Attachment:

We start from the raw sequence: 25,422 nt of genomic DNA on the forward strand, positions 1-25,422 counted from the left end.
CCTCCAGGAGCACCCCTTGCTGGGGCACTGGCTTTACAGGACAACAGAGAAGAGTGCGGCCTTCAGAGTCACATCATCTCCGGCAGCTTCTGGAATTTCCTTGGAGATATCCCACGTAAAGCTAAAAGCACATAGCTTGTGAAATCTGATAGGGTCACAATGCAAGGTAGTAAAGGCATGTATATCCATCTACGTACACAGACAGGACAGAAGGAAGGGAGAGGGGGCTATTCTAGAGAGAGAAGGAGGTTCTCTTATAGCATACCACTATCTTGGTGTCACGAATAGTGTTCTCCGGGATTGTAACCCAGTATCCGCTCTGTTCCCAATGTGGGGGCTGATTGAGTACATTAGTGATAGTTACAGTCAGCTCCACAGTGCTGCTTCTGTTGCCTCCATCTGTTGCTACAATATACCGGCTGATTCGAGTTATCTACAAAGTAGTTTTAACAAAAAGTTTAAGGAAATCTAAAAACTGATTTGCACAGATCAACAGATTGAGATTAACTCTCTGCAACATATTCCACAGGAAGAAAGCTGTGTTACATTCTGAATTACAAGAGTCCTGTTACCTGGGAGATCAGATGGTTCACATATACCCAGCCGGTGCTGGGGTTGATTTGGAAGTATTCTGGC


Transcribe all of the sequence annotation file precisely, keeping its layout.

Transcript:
We start from the raw sequence: 25,422 nt of genomic DNA on the forward strand, positions 1-25,422 counted from the left end.
CCTCCAGGAGCACCCCTTGCTGGGGCACTGGCTTTACAGGACAACAGAGAAGAGTGCGGCCTTCAGAGTCACATCATCTCCGGCAGCTTCTGGAATTTCCTTGGAGATATCCCACGTAAAGCTAAAAGCACATAGCTTGTGAAATCTGATAGGGTCACAATGCAAGGTAGTAAAGGCATGTATATCCATCTACGTACACAGACAGGACAGAAGGAAGGGAGAGGGGGCTATTCTAGAGAGAGAAGGAGGTTCTCTTATAGCATACCACTATCTTGGTGTCACGAATAGTGTTCTCCGGGATTGTAACCCAGTATCCGCTCTGTTCCCAATGTGGGGGCTGATTGAGTACATTAGTGATAGTTACAGTCAGCTCCACAGTGCTGCTTCTGTTGCCTCCATCTGTTGCTACAATATACCGGCTGATTCGAGTTATCTACAAAGTAGTTTTAACAAAAAGTTTAAGGAAATCTAAAAACTGATTTGCACAGATCAACAGATTGAGATTAACTCTCTGCAACATATTCCACAGGAAGAAAGCTGTGTTACATTCTGAATTACAAGAGTCCTGTTACCTGGGAGATCAGATGGTTCACATATACCCAGCCGGTGCTGGGGTTGATTTGGAAGTATTCTGGC